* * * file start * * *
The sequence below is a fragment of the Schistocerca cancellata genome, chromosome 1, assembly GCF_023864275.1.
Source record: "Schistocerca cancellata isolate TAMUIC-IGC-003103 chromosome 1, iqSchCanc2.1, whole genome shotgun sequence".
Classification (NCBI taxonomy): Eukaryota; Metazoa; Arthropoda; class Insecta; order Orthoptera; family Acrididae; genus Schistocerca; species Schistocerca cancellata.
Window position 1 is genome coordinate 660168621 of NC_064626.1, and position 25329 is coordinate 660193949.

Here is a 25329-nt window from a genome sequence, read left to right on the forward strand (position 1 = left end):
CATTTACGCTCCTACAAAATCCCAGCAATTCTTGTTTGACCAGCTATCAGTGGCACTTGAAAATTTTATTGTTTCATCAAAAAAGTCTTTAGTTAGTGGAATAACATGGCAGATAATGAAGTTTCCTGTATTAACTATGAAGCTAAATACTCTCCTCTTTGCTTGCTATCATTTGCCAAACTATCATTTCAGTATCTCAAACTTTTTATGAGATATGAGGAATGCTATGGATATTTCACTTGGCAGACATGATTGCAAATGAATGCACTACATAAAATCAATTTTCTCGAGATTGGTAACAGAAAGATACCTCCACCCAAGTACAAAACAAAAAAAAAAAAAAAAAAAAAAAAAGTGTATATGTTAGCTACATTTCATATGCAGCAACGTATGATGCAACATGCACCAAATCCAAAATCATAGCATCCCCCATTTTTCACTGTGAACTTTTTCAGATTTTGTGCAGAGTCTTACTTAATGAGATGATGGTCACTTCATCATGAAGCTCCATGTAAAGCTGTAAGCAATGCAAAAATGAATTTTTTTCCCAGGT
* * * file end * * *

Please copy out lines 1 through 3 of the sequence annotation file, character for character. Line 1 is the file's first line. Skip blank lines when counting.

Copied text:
The sequence below is a fragment of the Schistocerca cancellata genome, chromosome 1, assembly GCF_023864275.1.
Source record: "Schistocerca cancellata isolate TAMUIC-IGC-003103 chromosome 1, iqSchCanc2.1, whole genome shotgun sequence".
Classification (NCBI taxonomy): Eukaryota; Metazoa; Arthropoda; class Insecta; order Orthoptera; family Acrididae; genus Schistocerca; species Schistocerca cancellata.